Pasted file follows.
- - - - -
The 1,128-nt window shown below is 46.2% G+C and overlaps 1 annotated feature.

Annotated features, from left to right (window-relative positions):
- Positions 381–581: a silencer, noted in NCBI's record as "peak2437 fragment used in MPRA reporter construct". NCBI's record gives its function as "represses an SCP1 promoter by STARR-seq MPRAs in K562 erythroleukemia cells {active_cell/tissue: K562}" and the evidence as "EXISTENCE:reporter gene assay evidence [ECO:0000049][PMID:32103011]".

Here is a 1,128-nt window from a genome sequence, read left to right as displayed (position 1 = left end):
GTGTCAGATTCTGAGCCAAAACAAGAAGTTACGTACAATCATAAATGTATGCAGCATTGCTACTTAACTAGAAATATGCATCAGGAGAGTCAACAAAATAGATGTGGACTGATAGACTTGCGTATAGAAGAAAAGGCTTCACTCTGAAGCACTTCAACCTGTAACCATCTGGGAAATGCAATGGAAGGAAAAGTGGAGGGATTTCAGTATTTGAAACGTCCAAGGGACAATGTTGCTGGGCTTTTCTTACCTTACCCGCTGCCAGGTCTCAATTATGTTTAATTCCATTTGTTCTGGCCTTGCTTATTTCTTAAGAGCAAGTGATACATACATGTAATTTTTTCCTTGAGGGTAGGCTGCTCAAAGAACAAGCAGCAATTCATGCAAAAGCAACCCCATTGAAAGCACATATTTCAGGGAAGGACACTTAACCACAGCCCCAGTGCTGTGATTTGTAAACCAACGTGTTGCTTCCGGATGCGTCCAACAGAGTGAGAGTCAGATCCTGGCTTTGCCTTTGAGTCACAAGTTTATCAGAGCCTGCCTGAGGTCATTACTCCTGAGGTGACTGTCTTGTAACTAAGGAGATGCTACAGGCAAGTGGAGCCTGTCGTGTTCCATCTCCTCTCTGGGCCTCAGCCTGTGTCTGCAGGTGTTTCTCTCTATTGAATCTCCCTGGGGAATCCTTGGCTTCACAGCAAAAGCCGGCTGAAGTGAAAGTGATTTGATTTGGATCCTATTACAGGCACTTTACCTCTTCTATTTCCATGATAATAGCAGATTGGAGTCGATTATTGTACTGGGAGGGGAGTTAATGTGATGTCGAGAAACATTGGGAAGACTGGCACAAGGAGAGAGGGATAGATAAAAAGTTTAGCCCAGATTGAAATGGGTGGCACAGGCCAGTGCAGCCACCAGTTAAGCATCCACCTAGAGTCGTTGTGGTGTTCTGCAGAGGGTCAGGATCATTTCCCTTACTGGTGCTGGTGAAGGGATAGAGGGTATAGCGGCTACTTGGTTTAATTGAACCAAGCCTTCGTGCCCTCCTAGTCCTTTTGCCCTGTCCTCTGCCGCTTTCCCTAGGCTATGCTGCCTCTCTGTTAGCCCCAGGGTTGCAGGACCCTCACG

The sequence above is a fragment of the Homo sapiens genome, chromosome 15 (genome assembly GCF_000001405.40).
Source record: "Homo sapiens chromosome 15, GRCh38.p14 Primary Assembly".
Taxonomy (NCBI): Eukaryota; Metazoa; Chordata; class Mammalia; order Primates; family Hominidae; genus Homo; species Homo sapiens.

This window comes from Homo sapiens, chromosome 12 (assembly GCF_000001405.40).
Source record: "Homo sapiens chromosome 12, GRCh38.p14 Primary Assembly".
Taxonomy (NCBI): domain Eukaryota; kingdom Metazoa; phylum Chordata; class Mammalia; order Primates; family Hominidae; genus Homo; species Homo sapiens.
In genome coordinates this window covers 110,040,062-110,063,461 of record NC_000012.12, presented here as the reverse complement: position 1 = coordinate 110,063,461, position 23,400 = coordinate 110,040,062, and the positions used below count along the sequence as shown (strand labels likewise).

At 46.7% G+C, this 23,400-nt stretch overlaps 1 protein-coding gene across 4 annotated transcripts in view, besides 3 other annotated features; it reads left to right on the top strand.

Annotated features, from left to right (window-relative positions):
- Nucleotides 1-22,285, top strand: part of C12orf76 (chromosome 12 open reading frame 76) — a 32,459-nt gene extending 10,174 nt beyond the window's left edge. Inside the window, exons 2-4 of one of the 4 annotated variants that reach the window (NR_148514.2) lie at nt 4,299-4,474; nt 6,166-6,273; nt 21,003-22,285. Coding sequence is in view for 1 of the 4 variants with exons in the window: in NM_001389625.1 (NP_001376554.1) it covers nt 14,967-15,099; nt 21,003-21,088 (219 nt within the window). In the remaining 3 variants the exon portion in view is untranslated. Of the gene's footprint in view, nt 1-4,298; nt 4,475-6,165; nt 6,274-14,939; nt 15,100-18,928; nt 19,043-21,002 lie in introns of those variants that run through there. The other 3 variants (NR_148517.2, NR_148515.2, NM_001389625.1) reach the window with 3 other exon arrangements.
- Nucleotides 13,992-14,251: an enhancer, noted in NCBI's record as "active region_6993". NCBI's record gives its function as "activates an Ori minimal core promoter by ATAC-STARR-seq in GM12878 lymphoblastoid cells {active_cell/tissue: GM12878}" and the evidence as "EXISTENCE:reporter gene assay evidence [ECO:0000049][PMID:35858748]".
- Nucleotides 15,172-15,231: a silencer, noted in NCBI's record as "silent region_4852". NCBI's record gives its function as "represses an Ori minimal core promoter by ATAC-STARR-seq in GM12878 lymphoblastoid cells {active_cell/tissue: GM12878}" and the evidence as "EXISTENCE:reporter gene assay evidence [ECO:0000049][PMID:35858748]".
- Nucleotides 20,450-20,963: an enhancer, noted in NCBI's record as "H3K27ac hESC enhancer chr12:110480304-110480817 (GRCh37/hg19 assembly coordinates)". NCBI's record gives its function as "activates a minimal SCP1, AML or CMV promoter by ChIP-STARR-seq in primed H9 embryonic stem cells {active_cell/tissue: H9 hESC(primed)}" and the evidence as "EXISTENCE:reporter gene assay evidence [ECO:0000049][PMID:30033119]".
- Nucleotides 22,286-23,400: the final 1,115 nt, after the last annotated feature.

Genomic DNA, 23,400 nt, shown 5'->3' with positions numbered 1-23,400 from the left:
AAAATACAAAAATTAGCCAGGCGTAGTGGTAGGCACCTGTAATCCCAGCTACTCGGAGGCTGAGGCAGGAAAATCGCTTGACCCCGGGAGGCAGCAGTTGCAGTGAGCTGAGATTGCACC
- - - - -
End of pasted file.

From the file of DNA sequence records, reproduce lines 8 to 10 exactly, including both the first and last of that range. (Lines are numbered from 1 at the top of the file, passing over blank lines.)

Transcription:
Taxonomy (NCBI): Eukaryota; Metazoa; Chordata; class Mammalia; order Primates; family Hominidae; genus Homo; species Homo sapiens.

This window comes from Homo sapiens, chromosome 12 (assembly GCF_000001405.40).
Source record: "Homo sapiens chromosome 12, GRCh38.p14 Primary Assembly".